Many people have the impression that trading is like gambling. Obviously, non-traders have no way of knowing how much dedication goes into a proper risk and reward evaluation of stock picks. On the other hand, traders themselves are well aware that, unlike gambling, they should never be in a trade unless they have a clear and obvious edge (at least, obvious to them.)
It’s well known that in almost every case in gambling, the house has the edge. In those few cases in which it doesn’t, the edge the gambler might have is slight at best, and is usually strongly discouraged by the casino. I have heard of a few successful professional gamblers, but they treat gambling just like a business and have incredible discipline.
Let’s dig a little deeper and see what it is that gives a trader an edge over the “house.” Although a good trader and a good gambler both have systems, a trader’s system is usually much more robust and puts the odds more clearly in his favor than a gambler’s system. Traders also have more clearly defined risk management because any trader with experience knows that a stop loss is essential for improving the balance in his or her trading account. Also, a good trader usually evaluates the worst case scenario and the worst case risk in a situation before deciding to take the trade.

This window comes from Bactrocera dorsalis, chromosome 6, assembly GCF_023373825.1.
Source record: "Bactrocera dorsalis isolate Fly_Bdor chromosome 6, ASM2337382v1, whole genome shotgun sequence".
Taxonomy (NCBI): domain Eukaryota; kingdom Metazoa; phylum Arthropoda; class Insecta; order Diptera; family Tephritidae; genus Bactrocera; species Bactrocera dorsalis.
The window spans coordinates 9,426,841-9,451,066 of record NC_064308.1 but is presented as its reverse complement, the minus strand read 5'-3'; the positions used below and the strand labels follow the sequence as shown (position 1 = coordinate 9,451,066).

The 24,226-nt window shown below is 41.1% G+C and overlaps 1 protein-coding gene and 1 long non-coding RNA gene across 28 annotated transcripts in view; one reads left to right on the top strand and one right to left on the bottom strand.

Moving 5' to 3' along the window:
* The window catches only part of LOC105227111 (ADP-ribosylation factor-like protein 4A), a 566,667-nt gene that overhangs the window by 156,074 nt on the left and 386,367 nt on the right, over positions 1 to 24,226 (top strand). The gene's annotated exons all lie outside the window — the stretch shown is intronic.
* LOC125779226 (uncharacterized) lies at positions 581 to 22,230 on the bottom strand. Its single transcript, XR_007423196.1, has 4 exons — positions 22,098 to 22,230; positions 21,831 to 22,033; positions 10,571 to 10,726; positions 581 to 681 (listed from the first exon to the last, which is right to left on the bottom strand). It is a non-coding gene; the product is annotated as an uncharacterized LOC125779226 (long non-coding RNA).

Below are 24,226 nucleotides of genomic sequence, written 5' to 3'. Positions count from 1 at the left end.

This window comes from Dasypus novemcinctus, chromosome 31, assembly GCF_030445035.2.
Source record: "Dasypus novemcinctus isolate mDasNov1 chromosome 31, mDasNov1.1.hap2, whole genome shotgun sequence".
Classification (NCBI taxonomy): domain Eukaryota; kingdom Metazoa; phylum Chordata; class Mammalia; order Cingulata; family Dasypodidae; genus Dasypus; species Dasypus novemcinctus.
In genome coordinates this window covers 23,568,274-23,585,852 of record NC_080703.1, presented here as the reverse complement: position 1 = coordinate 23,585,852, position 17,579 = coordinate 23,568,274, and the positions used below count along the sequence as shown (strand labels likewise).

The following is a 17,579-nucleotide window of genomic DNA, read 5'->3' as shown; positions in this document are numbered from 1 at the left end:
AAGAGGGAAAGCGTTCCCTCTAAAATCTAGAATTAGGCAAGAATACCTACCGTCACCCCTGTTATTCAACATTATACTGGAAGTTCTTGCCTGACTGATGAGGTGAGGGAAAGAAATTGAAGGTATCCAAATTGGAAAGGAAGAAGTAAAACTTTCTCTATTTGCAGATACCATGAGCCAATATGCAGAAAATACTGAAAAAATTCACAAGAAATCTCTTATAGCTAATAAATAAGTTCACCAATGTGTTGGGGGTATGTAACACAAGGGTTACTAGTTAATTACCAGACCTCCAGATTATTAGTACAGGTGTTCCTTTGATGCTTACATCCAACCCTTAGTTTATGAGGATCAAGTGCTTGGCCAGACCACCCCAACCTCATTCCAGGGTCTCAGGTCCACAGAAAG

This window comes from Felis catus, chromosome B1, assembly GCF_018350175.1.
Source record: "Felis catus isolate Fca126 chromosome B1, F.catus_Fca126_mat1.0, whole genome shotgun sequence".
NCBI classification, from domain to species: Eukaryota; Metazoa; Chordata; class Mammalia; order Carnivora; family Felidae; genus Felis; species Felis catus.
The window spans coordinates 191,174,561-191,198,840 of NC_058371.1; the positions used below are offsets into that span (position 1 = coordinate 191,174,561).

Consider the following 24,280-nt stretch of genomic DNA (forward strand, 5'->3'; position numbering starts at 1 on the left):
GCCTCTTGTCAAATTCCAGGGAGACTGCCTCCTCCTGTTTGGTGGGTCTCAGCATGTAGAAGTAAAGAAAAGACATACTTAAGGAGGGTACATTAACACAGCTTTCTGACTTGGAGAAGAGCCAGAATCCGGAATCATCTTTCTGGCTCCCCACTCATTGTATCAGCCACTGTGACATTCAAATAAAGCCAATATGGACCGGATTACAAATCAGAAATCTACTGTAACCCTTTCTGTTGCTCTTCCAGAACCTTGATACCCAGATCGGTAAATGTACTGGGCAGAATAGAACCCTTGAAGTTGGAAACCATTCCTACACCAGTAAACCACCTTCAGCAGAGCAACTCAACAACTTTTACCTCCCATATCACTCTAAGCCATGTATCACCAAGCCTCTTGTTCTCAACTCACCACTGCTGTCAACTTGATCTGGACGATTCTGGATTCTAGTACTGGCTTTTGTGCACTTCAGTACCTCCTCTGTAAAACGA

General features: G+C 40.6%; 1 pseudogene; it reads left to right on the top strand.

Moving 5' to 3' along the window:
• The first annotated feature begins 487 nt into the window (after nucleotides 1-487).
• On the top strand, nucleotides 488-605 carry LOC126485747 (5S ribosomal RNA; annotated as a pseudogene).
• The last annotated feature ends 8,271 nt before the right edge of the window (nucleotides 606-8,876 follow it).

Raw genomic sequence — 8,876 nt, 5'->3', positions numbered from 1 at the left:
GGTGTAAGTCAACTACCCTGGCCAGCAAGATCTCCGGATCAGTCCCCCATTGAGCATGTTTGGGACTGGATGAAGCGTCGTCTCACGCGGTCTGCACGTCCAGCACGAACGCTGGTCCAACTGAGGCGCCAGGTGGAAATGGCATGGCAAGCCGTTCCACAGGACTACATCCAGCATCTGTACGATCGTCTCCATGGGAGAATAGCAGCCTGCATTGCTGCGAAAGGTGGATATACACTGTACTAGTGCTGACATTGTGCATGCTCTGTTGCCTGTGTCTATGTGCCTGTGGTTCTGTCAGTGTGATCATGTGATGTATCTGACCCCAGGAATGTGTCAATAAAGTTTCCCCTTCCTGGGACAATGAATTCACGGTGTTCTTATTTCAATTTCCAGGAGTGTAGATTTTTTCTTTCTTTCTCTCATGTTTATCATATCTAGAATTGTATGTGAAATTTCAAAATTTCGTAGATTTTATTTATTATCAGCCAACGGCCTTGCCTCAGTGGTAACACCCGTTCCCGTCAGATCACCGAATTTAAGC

In fact, good traders always make sure they understand the worst case scenario before considering a trade. It’s not the winners who destroy your account. Instead, it’s the unexpected (and often) large losses that do!
Most gamblers seem to be far more focused on the reward and totally ignore the risk that they might go bust. A good trader is ever vigilant about the fact that it’s far easier to lose money than to make money. He leaves nothing to chance, thereby minimizing his losses.
Traders can develop an edge through their system by having, for example, better screening techniques than most market participants. They can also develop this edge by having carefully studied and refined techniques for entering and exiting trades. Of course, as previously mentioned, traders pay specific attention to managing losses.
So are you a trader or gambler? It really depends on how clearly defined a system you have and how disciplined you are about adhering to that system. So the next time you’re tempted to deviate from your written trading plan just remember this: once you do that, you stop being a trader, and you’re just another gambler.
Doug Newberry, of Investing Systems Inc., is one of the Directors of this software company which develops and markets software and systems for every kind of trader and long-term investor. You can learn more about the difference between Trading and Gambling at Stock Picks [http://www.stock-picker-rt.com].
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